Here is a sample batch script that works well for simple stacking tasks. Notice that the output image naming template has been set to produce output files with simple predictable names, so that output files can be easily identified and read back by the calling program. This setting is done via Options > Preferences > Image Saving.
<?xml version="1.0" encoding="UTF-8"?> <ZereneStackerBatchScript> <BatchQueue> <Batches length="1"> <Batch> <Sources length="1"> <Source value="%CurrentProject%" /> </Sources> <ProjectDispositionCode value="101" /> New projects are temporary <Tasks length="1"> <Task> <OutputImageDispositionCode value="2" /> Save in source folders <Preferences> ... <OutputImageNaming.Template value="ZS-OutputImage" /> ... </Preferences> <TaskIndicatorCode value="1" /> Align and Stack All (PMax) </Task> </Tasks> </Batch> </Batches> </BatchQueue> </ZereneStackerBatchScript>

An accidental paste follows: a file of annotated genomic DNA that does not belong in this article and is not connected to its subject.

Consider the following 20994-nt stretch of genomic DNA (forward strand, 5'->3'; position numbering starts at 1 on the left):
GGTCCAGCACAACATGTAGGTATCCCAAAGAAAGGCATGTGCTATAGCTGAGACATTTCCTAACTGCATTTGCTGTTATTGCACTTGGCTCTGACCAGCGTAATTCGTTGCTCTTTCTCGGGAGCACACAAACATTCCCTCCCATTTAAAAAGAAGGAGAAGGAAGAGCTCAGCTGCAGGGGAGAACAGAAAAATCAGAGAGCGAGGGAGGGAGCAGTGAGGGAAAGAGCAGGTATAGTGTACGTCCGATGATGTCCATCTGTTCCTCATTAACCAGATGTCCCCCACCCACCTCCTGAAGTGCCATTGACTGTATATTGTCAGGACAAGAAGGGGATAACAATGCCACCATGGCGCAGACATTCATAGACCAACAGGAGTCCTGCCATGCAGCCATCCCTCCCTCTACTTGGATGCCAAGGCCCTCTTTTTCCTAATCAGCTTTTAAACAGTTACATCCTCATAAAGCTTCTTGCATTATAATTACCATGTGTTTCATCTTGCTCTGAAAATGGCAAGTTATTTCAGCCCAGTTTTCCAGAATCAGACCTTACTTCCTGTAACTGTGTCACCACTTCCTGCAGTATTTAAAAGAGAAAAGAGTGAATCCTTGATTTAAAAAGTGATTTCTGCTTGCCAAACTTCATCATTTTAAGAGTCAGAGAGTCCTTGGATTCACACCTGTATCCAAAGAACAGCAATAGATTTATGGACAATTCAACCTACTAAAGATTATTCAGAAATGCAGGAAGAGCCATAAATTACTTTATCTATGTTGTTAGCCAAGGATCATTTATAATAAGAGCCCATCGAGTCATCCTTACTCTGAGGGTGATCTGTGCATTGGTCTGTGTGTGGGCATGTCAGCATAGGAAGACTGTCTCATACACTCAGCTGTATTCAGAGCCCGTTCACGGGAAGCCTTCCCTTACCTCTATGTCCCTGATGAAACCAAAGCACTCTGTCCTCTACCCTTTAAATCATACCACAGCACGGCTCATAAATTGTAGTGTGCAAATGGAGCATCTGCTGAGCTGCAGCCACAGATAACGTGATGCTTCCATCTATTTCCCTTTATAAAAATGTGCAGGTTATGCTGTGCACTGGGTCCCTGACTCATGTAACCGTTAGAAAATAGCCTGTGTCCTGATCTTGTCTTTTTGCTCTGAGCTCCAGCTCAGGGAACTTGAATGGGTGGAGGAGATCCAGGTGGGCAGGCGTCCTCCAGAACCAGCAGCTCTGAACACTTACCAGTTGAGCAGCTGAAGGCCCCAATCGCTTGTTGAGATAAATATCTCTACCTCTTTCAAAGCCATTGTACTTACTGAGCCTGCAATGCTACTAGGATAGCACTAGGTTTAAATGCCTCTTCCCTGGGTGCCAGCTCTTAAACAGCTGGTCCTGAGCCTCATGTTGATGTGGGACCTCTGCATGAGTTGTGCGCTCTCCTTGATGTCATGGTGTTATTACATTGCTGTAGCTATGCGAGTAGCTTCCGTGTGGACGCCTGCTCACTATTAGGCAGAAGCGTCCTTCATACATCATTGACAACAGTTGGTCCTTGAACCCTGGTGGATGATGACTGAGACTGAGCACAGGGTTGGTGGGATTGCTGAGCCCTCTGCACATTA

The corresponding batch queue dialog looks like this.
As shown, the disposition of output images is set to “Save in source folders”. This is good for most routine processing, since it naturally keeps outputs associated with inputs. This strategy does have one drawback: it requires removing output images if the folder must be reprocessed. If you anticipate needing to reprocess folders, then probably it is better to specify outputs as “Save in designated folder”. In this case, the name of the source directory will be automatically added to the front of output image names.
For reference, here are all of the currently defined command line options:
If image files or directories are specified on the command line, then a new project will be immediately opened and those images loaded into it.